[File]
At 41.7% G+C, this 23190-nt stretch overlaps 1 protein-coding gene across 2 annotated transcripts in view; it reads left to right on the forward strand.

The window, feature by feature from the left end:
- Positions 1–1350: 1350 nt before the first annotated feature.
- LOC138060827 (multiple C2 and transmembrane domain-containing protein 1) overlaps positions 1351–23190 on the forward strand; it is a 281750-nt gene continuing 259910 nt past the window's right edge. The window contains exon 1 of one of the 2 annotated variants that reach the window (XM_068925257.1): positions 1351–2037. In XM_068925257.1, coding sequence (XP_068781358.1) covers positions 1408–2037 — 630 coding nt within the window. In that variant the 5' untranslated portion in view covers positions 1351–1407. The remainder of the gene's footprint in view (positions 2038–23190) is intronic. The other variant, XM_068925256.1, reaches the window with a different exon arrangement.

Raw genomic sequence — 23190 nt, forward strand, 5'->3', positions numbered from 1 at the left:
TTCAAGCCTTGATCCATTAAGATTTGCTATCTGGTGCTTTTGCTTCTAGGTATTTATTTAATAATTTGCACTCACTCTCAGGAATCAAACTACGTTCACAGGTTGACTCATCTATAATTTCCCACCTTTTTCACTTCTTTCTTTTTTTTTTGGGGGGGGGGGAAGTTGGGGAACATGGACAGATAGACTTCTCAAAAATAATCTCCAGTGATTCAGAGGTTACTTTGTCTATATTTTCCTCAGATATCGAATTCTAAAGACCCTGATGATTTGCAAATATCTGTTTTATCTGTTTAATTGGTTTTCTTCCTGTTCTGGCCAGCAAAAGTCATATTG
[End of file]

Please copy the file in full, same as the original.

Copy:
At 41.7% G+C, this 23190-nt stretch overlaps 1 protein-coding gene across 2 annotated transcripts in view; it reads left to right on the forward strand.

The window, feature by feature from the left end:
- Positions 1–1350: 1350 nt before the first annotated feature.
- LOC138060827 (multiple C2 and transmembrane domain-containing protein 1) overlaps positions 1351–23190 on the forward strand; it is a 281750-nt gene continuing 259910 nt past the window's right edge. The window contains exon 1 of one of the 2 annotated variants that reach the window (XM_068925257.1): positions 1351–2037. In XM_068925257.1, coding sequence (XP_068781358.1) covers positions 1408–2037 — 630 coding nt within the window. In that variant the 5' untranslated portion in view covers positions 1351–1407. The remainder of the gene's footprint in view (positions 2038–23190) is intronic. The other variant, XM_068925256.1, reaches the window with a different exon arrangement.

Raw genomic sequence — 23190 nt, forward strand, 5'->3', positions numbered from 1 at the left:
TTCAAGCCTTGATCCATTAAGATTTGCTATCTGGTGCTTTTGCTTCTAGGTATTTATTTAATAATTTGCACTCACTCTCAGGAATCAAACTACGTTCACAGGTTGACTCATCTATAATTTCCCACCTTTTTCACTTCTTTCTTTTTTTTTTGGGGGGGGGGGAAGTTGGGGAACATGGACAGATAGACTTCTCAAAAATAATCTCCAGTGATTCAGAGGTTACTTTGTCTATATTTTCCTCAGATATCGAATTCTAAAGACCCTGATGATTTGCAAATATCTGTTTTATCTGTTTAATTGGTTTTCTTCCTGTTCTGGCCAGCAAAAGTCATATTG